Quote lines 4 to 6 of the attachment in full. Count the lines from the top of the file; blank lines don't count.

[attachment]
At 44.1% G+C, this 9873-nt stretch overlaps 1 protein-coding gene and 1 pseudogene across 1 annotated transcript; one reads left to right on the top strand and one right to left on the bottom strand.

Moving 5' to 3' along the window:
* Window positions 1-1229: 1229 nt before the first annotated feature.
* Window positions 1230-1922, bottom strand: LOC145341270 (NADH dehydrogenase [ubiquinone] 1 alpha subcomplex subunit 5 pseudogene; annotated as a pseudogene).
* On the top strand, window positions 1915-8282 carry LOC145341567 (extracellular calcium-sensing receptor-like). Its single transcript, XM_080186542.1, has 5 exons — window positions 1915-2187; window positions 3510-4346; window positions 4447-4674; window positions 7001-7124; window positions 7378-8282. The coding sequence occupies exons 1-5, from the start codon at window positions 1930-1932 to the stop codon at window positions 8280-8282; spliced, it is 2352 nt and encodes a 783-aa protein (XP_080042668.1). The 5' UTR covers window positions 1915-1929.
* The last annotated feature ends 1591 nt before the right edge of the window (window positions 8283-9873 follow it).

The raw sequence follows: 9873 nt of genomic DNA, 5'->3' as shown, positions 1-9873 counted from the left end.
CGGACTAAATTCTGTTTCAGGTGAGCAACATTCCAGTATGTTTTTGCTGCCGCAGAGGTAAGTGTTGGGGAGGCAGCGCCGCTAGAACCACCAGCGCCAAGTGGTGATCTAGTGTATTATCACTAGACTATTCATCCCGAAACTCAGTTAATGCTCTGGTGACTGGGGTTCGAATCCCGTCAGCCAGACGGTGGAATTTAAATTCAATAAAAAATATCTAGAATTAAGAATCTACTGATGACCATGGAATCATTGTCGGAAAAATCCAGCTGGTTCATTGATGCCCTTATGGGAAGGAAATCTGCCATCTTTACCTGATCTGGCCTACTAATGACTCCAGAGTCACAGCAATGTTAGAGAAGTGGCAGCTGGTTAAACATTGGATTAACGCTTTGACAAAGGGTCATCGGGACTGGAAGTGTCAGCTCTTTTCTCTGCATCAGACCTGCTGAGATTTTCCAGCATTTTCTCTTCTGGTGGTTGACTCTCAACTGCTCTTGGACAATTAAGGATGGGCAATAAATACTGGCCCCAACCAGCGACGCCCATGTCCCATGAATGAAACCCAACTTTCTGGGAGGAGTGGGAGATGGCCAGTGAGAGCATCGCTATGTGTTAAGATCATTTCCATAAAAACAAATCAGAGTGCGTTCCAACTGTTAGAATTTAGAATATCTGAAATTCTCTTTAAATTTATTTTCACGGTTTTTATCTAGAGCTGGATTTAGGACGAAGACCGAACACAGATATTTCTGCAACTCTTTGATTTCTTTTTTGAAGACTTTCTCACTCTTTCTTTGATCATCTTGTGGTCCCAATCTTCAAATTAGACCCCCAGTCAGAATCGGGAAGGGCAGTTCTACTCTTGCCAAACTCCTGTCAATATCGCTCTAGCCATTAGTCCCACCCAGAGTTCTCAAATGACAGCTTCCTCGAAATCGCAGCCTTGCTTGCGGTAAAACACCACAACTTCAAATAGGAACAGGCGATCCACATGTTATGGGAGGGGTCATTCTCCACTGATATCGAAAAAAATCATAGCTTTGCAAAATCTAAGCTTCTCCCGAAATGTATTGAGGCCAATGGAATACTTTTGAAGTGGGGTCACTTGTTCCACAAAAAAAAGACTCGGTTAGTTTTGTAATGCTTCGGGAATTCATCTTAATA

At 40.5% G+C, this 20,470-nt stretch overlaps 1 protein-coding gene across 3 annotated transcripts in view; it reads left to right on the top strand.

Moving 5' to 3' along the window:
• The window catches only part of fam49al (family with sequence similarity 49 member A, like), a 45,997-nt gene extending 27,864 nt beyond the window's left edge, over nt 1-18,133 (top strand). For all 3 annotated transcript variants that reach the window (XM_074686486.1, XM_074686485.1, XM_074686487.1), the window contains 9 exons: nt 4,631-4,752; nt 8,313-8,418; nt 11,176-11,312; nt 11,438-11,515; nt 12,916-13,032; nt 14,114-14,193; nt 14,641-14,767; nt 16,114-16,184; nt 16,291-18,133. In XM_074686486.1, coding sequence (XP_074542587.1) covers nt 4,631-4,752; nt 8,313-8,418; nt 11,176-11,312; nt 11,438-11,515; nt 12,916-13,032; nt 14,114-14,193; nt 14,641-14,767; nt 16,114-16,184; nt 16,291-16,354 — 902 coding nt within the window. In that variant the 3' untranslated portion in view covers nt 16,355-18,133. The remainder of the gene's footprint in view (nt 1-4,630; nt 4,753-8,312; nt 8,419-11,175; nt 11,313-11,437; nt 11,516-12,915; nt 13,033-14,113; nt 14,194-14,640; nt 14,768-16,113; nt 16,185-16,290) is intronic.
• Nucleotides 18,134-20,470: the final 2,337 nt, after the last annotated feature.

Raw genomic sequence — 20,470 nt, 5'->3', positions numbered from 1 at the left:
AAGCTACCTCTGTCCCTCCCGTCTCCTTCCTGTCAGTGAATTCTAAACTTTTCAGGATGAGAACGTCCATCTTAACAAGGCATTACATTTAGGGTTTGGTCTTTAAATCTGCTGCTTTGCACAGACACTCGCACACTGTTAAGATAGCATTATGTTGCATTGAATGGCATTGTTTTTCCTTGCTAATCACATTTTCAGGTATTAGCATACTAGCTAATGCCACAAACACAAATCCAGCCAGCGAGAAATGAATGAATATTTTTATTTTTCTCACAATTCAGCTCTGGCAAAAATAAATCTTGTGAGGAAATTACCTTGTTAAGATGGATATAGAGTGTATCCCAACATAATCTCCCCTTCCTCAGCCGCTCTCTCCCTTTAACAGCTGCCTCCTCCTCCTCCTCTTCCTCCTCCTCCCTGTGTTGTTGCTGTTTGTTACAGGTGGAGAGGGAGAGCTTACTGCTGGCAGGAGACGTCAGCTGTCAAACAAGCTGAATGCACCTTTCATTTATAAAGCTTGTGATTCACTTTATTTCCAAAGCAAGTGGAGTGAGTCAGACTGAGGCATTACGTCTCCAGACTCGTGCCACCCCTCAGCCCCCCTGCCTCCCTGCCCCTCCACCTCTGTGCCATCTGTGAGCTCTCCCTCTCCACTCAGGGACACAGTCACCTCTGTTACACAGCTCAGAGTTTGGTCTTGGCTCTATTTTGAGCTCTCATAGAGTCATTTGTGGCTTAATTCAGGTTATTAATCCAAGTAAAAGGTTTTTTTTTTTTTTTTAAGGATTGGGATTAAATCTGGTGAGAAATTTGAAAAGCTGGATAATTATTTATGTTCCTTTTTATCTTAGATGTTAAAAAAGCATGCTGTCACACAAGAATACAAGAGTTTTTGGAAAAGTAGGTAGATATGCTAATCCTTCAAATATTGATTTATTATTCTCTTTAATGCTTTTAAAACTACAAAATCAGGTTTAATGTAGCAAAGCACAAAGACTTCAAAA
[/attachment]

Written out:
* Window positions 1230-1922, bottom strand: LOC145341270 (NADH dehydrogenase [ubiquinone] 1 alpha subcomplex subunit 5 pseudogene; annotated as a pseudogene).
* On the top strand, window positions 1915-8282 carry LOC145341567 (extracellular calcium-sensing receptor-like). Its single transcript, XM_080186542.1, has 5 exons — window positions 1915-2187; window positions 3510-4346; window positions 4447-4674; window positions 7001-7124; window positions 7378-8282. The coding sequence occupies exons 1-5, from the start codon at window positions 1930-1932 to the stop codon at window positions 8280-8282; spliced, it is 2352 nt and encodes a 783-aa protein (XP_080042668.1). The 5' UTR covers window positions 1915-1929.
* The last annotated feature ends 1591 nt before the right edge of the window (window positions 8283-9873 follow it).